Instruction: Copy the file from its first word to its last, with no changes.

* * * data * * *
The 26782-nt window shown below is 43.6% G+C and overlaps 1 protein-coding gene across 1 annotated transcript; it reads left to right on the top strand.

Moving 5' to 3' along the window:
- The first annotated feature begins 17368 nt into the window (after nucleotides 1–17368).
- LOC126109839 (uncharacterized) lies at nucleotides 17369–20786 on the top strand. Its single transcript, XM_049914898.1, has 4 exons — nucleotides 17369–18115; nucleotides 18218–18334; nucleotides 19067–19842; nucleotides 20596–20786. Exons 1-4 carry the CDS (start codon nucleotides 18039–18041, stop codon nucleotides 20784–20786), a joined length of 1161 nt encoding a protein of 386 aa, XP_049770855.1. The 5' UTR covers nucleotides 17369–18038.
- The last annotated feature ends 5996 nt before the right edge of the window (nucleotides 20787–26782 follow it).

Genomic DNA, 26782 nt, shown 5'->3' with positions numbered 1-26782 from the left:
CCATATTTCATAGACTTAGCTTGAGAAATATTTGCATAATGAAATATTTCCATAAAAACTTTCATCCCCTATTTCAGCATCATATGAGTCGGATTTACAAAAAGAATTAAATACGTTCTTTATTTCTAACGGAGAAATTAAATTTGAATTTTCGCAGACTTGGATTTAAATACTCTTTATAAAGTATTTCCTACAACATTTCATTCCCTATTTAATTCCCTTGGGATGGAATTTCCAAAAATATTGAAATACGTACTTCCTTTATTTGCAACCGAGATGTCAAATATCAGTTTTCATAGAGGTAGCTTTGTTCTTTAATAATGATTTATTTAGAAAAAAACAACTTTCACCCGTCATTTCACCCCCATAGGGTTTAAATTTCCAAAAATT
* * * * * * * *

The 26782-nt window shown below is 43.6% G+C and overlaps 1 protein-coding gene across 1 annotated transcript; it reads left to right on the top strand.

Moving 5' to 3' along the window:
- The first annotated feature begins 17368 nt into the window (after nucleotides 1–17368).
- LOC126109839 (uncharacterized) lies at nucleotides 17369–20786 on the top strand. Its single transcript, XM_049914898.1, has 4 exons — nucleotides 17369–18115; nucleotides 18218–18334; nucleotides 19067–19842; nucleotides 20596–20786. Exons 1-4 carry the CDS (start codon nucleotides 18039–18041, stop codon nucleotides 20784–20786), a joined length of 1161 nt encoding a protein of 386 aa, XP_049770855.1. The 5' UTR covers nucleotides 17369–18038.
- The last annotated feature ends 5996 nt before the right edge of the window (nucleotides 20787–26782 follow it).

Genomic DNA, 26782 nt, shown 5'->3' with positions numbered 1-26782 from the left:
CCATATTTCATAGACTTAGCTTGAGAAATATTTGCATAATGAAATATTTCCATAAAAACTTTCATCCCCTATTTCAGCATCATATGAGTCGGATTTACAAAAAGAATTAAATACGTTCTTTATTTCTAACGGAGAAATTAAATTTGAATTTTCGCAGACTTGGATTTAAATACTCTTTATAAAGTATTTCCTACAACATTTCATTCCCTATTTAATTCCCTTGGGATGGAATTTCCAAAAATATTGAAATACGTACTTCCTTTATTTGCAACCGAGATGTCAAATATCAGTTTTCATAGAGGTAGCTTTGTTCTTTAATAATGATTTATTTAGAAAAAAACAACTTTCACCCGTCATTTCACCCCCATAGGGTTTAAATTTCCAAAAATT